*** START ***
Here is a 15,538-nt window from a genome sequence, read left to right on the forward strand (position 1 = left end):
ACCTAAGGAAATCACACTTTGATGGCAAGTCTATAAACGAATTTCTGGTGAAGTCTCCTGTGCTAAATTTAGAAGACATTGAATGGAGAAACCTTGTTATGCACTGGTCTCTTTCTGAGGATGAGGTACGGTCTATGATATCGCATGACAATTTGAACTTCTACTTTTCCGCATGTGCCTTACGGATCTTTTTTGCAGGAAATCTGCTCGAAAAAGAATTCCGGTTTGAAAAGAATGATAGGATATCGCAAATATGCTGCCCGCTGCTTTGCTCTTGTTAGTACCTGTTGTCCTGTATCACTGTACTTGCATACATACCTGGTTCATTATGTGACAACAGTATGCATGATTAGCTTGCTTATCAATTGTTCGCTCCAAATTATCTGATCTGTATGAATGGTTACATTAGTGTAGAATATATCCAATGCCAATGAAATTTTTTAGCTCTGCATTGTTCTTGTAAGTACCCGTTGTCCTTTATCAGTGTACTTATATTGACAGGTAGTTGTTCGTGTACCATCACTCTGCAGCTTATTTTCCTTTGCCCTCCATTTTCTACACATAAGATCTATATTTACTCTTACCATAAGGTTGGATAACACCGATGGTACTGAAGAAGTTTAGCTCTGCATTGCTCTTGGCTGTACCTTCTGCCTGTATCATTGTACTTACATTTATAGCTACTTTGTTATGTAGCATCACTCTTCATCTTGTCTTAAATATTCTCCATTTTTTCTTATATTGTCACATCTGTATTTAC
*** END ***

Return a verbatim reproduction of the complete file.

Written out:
Here is a 15,538-nt window from a genome sequence, read left to right on the forward strand (position 1 = left end):
ACCTAAGGAAATCACACTTTGATGGCAAGTCTATAAACGAATTTCTGGTGAAGTCTCCTGTGCTAAATTTAGAAGACATTGAATGGAGAAACCTTGTTATGCACTGGTCTCTTTCTGAGGATGAGGTACGGTCTATGATATCGCATGACAATTTGAACTTCTACTTTTCCGCATGTGCCTTACGGATCTTTTTTGCAGGAAATCTGCTCGAAAAAGAATTCCGGTTTGAAAAGAATGATAGGATATCGCAAATATGCTGCCCGCTGCTTTGCTCTTGTTAGTACCTGTTGTCCTGTATCACTGTACTTGCATACATACCTGGTTCATTATGTGACAACAGTATGCATGATTAGCTTGCTTATCAATTGTTCGCTCCAAATTATCTGATCTGTATGAATGGTTACATTAGTGTAGAATATATCCAATGCCAATGAAATTTTTTAGCTCTGCATTGTTCTTGTAAGTACCCGTTGTCCTTTATCAGTGTACTTATATTGACAGGTAGTTGTTCGTGTACCATCACTCTGCAGCTTATTTTCCTTTGCCCTCCATTTTCTACACATAAGATCTATATTTACTCTTACCATAAGGTTGGATAACACCGATGGTACTGAAGAAGTTTAGCTCTGCATTGCTCTTGGCTGTACCTTCTGCCTGTATCATTGTACTTACATTTATAGCTACTTTGTTATGTAGCATCACTCTTCATCTTGTCTTAAATATTCTCCATTTTTTCTTATATTGTCACATCTGTATTTAC